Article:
Army veteran leaves retirement, returns as West Point FMWR director

Story and photo by Michelle Schneider PV Photojournalist

January 16th, 2020 | In Focus, News
 Retired Army Col. Robert Schloesser, Ph.D., returns from retirement to become the West Point Family and Morale, Welfare and Recreation director. He previously worked 15 years for FMWR locations in Bosnia, Kosovo, the Balkans and Germany. During his military career, he received the Bronze Medal for service in hostile conditions in Vietnam.

This is not the first-time that 84-year-old retired Army Col. Robert Schloesser has been pulled out of retirement for a job. It all starts with a phone call from someone in his international network of friends.
With over 15 years of experience working throughout Family and Morale, Welfare and Recreation facilities, he’s moved around the globe and served abroad in Bosnia, Kosovo, the Balkans and Germany. His latest job as the FMWR Director of West Point marks the 31st move for him and his wife.
“I’ve basically been a part of the Army all my life and it’s one of the reasons I wanted to come to this job,” Schloesser said. “We wanted to be back and be an integral part of the Army family and the Army team, so how can anyone be luckier than I am right now.”
Schloesser’s office is decorated with medals and awards that showcase his dedication to those he serves from a leadership position.
He was given the Bronze Medal by the President of the United States for meritorious achievement in ground operations against hostile forces August 1968-July 1969 in Vietnam.
He has also won the Superior Civilian Service Award twice for his excellence, integrity and dedication to providing FMWR services. Other major awards include the Department of the Army presenting him with the John W. Macy, Jr. Award in 2014 at the Hall of Heroes in the Pentagon and the Army Communities of Excellence Award.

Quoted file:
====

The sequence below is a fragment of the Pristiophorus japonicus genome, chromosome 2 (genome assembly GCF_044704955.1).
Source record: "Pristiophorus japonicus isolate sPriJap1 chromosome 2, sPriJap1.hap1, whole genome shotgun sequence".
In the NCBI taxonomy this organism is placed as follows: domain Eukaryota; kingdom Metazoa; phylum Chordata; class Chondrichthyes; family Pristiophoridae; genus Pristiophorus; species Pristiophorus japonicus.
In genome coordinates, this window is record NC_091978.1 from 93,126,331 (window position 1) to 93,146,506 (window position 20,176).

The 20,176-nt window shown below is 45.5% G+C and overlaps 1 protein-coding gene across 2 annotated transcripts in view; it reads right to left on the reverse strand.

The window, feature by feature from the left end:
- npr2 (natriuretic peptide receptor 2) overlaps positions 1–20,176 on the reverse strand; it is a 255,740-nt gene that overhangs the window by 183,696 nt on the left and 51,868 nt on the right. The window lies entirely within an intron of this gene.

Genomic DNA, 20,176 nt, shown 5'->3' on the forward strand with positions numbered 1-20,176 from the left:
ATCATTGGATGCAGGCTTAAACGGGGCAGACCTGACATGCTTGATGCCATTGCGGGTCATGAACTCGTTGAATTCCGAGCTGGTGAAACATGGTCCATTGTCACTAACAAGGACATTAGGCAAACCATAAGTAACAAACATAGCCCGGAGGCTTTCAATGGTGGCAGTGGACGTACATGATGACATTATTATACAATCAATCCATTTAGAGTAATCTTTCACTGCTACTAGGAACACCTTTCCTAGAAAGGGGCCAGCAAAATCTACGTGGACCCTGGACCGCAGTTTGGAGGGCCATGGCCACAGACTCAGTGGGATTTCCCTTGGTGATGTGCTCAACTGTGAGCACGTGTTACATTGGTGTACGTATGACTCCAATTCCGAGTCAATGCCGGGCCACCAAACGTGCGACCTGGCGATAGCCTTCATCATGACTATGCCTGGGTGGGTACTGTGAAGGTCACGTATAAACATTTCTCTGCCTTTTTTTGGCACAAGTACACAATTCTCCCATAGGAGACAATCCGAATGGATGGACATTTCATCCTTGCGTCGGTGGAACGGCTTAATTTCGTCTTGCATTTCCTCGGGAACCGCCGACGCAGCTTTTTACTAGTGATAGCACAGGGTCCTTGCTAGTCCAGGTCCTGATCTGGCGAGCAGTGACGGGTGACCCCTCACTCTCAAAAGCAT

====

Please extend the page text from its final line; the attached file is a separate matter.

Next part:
Schloesser was honored as the driving force of success for FMWR facilities during a time of resource constraints. He prioritized customer service and facilitated local community relationships through implementing community activities that were profitable and boosted the resiliency of service members, their families, retirees and civilians.
While awards highlight his outstanding accomplishments as an FMWR leader, former co-workers describe him as an honest man who cares deeply about the troops and their families.
In addition to being recognized for his prolific achievements as a manager and businessman, Schloesser is also a member of the Rotary International organization and serves on the executive board for the Boy Scouts of America Transatlantic Council.
As a new addition to the West Point community, he has inherited two child care centers, a youth services center, arts and crafts, a fitness center, camp grounds, swim lakes and various other recreational and activity centers.
Schloesser has a saying: “Are we making any money?” He said that by the end of the year, they are looking for a positive net income and he is always concerned with hitting targets, exceeding budgets and finding ways to generate more profitable income. He said that the FMWR Center at West Point made over $500,000 in 2019.
“The money is used for construction projects within the FMWR family. So, for example, we have a laundry list of things that we want to do—improve our snow making capability, our watering system on the golf course, our swimming area, the list goes on and on,” Schloesser said.
He mentioned some upcoming projects around West Point to include a new equestrian center, which will free up stalls at Morgan Farm for more horseback riding. He also drew attention to the West Point Club and said it is a beehive of activity and has mother-son and father-daughter dances in the future.
Schloesser said he is very impressed with the teams he has observed during his first month here. He encourages his managers and employees to keep up the great work and strive to figure out ways they can improve a little every day, and that if everybody works with that kind of objective in sight, they will never take a step back.
“It is a real honor to have the opportunity to serve the Corps of Cadets from the perspective of our employees here,” Schloesser said. “When you think of how we send out this large group of second lieutenants across the entire U.S. Army, they represent how West Point helped them become great Army officers. So, I’m a lucky guy.”